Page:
New Delhi: A layer of toxic foam has been floating on the surface of the Yamuna near Kalindi Kunj in Delhi for the last few days. Following this, the Delhi government Tuesday banned fishing in parts of the Yamuna citing high pollution levels in the river.
However, the formation of toxic foam in the Yamuna is not new. Every year, during the Chhath Puja, images of devotees standing in waist-deep toxic forth in Yamuna make headlines.
Even Sanskrit poet Avaghosa in his poetry, dating as far back as the 1st century, mentioned the presence of foam in Yamuna’s waters.
ThePrint explains the science behind this froth.
Phosphates in water
Under natural circumstances, the formation of lines of foam on the surface of water is very common.
Dead and decaying parts of plants contain fats molecules that do not mix with water. They form an invisible floating layer on the water surface. When the water gets disturbed by waves, natural waterfalls, or artificial falls from river barrages, this fatty layer gets beaten into a froth — similar to how shaking up soapy water causes air to get trapped in tiny bubbles that form a layer of foam.
The foam made from organic matter in rivers and lakes can last for a long time.
However, the amount of foam visible in present-day Yamuna cannot be explained by such natural phenomenon.
According to Sushmita Sengupta, a scientist working with the Water Programme at Centre for Science and Environment, the high level of phosphates in the Yamuna is what causes such foam to build up.
Phosphates are an ingredient used in many detergents which are designed to reduce the surface tension of water. These compounds make cleaning a lot easier.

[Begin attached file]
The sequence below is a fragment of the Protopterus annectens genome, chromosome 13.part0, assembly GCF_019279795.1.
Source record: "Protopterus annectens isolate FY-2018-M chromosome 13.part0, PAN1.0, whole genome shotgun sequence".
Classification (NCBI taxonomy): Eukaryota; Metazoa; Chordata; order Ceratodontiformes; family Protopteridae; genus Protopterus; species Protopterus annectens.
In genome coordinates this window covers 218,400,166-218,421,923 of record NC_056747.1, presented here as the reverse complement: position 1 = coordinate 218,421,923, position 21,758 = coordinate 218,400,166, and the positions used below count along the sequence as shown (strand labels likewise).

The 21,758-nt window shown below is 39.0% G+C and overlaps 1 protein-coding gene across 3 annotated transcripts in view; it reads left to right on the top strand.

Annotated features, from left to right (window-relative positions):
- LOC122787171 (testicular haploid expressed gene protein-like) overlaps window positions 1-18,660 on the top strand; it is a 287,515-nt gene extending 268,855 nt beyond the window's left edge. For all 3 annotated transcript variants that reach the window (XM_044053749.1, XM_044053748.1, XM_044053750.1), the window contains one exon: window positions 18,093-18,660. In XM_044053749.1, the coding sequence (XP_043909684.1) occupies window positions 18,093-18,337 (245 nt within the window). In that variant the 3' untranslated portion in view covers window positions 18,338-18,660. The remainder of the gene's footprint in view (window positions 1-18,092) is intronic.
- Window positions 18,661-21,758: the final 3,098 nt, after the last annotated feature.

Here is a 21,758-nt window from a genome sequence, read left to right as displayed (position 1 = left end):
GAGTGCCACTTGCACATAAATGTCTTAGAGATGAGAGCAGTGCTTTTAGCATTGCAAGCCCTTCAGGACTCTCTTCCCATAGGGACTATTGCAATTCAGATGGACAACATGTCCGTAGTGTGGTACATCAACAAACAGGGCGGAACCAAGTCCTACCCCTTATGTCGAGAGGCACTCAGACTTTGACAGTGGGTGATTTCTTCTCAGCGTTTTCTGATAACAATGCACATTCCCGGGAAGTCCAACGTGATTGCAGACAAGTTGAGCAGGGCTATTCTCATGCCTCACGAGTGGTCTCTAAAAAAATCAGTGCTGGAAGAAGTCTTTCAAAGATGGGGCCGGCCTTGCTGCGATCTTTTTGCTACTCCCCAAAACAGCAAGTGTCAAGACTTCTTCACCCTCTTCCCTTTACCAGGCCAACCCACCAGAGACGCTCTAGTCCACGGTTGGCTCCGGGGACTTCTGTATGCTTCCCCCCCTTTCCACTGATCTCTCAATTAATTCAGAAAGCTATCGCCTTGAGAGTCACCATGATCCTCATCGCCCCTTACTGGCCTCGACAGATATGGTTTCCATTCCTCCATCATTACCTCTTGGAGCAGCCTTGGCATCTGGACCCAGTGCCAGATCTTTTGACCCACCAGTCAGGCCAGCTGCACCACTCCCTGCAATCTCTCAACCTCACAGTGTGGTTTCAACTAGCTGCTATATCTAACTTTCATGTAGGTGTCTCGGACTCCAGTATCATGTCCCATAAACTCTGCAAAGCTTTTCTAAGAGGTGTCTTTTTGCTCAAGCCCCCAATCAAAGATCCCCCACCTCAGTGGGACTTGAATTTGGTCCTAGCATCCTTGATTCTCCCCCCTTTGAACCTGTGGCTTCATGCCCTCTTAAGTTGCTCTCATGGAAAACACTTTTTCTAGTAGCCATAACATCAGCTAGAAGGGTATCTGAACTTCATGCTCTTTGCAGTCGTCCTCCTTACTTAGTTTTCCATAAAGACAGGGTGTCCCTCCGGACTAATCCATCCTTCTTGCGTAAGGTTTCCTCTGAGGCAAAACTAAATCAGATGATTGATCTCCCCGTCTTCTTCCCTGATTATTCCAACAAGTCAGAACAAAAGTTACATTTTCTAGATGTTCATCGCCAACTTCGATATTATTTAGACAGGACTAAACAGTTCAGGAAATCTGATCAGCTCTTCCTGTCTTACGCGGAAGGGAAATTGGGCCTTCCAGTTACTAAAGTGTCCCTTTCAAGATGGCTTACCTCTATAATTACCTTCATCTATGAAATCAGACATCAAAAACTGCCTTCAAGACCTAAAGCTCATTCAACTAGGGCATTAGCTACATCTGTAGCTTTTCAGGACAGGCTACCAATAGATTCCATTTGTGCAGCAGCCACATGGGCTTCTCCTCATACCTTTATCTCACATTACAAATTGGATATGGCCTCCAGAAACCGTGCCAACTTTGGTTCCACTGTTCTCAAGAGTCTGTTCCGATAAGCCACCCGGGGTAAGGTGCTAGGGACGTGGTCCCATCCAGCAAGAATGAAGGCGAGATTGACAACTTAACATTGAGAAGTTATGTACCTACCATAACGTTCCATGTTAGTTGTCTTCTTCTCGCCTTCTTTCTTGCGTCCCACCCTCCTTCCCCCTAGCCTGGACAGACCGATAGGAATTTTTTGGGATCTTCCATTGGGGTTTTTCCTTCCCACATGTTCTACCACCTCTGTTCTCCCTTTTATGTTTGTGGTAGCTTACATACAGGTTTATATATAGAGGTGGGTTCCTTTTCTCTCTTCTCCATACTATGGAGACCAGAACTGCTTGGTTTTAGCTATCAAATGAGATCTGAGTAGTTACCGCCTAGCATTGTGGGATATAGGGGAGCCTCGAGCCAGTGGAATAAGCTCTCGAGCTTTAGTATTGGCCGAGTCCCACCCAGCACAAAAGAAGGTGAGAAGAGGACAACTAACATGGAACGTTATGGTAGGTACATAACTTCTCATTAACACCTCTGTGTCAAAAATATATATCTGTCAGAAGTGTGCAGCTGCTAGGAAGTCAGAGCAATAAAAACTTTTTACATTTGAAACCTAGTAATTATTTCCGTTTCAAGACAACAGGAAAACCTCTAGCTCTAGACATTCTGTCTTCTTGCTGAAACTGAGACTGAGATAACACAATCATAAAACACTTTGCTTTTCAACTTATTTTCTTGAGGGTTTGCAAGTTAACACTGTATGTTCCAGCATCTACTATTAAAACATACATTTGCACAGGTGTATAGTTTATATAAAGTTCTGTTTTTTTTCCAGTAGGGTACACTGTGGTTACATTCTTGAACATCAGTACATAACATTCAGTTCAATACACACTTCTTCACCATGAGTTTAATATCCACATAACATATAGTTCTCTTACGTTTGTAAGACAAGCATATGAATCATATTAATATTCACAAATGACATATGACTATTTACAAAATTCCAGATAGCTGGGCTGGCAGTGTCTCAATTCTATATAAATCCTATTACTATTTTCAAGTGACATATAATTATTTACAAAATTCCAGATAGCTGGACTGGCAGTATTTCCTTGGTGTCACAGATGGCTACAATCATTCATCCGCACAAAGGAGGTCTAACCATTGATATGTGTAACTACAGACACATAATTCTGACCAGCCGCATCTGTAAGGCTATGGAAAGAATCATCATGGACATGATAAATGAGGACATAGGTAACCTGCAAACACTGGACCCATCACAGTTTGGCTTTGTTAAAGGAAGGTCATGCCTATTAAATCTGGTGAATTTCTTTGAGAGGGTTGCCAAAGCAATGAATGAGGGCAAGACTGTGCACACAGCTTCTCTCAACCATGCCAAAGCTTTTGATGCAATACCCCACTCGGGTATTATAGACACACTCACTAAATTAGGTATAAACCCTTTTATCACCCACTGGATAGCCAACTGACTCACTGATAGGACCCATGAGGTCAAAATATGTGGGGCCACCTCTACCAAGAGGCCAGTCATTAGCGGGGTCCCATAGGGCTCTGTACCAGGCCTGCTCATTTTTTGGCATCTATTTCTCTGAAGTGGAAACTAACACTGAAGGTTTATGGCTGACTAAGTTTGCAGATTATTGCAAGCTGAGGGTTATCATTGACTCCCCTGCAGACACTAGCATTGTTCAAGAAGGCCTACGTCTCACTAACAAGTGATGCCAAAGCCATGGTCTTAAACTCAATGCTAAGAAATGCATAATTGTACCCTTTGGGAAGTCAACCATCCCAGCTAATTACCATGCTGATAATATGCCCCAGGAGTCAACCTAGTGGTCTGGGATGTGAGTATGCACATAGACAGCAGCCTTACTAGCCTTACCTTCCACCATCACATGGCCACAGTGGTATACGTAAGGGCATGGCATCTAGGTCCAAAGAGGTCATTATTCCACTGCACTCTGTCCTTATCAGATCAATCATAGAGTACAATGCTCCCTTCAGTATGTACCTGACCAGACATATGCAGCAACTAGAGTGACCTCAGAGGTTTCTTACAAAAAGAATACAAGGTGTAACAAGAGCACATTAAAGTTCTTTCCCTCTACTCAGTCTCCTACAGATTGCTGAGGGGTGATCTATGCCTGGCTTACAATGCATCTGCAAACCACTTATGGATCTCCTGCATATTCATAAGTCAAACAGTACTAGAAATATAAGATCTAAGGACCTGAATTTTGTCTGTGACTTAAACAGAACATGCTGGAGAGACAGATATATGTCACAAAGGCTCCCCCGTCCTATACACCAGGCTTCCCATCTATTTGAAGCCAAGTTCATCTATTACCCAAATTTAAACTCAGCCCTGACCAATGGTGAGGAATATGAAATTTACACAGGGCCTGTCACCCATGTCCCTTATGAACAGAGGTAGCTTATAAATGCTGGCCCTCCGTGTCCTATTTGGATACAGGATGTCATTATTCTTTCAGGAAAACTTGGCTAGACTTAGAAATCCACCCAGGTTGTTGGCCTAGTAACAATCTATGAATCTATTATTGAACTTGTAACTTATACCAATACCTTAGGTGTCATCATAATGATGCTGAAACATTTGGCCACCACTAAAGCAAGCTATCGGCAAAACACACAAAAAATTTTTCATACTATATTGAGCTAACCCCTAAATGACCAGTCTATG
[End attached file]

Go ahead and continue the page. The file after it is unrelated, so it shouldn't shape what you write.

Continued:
However, these phosphates persist in water, which leads to eutrophication — a process by which a water body becomes enriched with minerals and nutrients, causing the growth of algae that in turn cuts off oxygen from mixing with the water and sunlight from reaching the depths of the water body.
Concentration of phosphates in Yamuna
According to a Delhi Pollution Control Committee report, the concentration of phosphates in the Yamuna varies from 6.9 mg/l at Okhla to 13.42 mg/l at Khajoori Paltan (downstream of Najafgarh drain).
In 2020, the Bureau of Indian Standards prescribed Sodium Tripolyphosphates percentage for the household laundry detergents should be 5 for detergent bars, 2.5 for powder, and zero for household detergents for woolen and silk fabrics.
Anshuman, Senior Fellow and Associate Director of Water Resources Policy & Management Area at TERI, explains that along with the presence of phosphates, the water also needs to be agitated to form the foam.
This can be achieved if strong winds blow over the surface of the water, or heavy rain pours on the surface, he told ThePrint.
The Okhla Barrage, from where the water is released also plays a part in churning up the waters — leaving a foamy cover downstream of the barrage.
In a healthy flowing river, Anshuman said, the phosphates can get diluted over time, which would eventually cause the froth to disappear.
However, if the amount of such compounds is too high in the water, the river cannot clean itself, he added.
Anshuman also explained that phosphates is a skin irritant, and the presence of sewage and other pollutants in the river can make the foam toxic.